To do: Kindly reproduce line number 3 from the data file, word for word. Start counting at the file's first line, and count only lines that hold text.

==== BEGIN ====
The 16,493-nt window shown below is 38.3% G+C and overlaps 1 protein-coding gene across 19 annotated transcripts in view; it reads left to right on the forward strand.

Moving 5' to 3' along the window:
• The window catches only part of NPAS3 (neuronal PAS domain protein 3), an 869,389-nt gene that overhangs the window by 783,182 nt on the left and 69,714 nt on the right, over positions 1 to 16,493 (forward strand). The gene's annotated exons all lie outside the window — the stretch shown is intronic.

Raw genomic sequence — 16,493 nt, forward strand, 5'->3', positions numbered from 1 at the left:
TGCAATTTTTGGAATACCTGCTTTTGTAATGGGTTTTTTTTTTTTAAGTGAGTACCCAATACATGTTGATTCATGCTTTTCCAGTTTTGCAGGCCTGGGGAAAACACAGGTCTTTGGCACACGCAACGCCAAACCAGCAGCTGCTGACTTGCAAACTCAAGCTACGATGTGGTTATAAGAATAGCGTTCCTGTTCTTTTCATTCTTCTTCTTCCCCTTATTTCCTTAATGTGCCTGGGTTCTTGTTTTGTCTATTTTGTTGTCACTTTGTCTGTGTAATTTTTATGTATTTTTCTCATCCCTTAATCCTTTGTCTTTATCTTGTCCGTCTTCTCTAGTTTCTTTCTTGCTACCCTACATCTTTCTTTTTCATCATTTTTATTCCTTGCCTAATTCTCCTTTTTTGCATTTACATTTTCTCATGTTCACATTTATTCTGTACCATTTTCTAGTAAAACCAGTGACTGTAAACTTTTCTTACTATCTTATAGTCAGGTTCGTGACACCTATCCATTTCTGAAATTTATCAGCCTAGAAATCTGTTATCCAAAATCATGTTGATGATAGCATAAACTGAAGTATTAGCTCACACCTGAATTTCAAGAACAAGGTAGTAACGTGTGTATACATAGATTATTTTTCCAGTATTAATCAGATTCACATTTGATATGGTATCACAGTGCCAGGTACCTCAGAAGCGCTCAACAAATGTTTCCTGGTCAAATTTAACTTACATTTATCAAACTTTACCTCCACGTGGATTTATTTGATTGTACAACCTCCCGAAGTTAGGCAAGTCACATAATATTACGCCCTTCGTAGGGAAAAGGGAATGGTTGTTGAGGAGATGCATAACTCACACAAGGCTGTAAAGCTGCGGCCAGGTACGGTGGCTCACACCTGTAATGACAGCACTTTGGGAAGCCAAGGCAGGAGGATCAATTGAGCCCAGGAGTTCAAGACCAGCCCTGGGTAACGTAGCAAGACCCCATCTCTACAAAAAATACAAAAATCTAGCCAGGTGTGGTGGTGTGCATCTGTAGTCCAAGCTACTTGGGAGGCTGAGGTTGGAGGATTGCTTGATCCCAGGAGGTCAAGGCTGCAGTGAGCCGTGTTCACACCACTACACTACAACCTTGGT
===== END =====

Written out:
• The window catches only part of NPAS3 (neuronal PAS domain protein 3), an 869,389-nt gene that overhangs the window by 783,182 nt on the left and 69,714 nt on the right, over positions 1 to 16,493 (forward strand). The gene's annotated exons all lie outside the window — the stretch shown is intronic.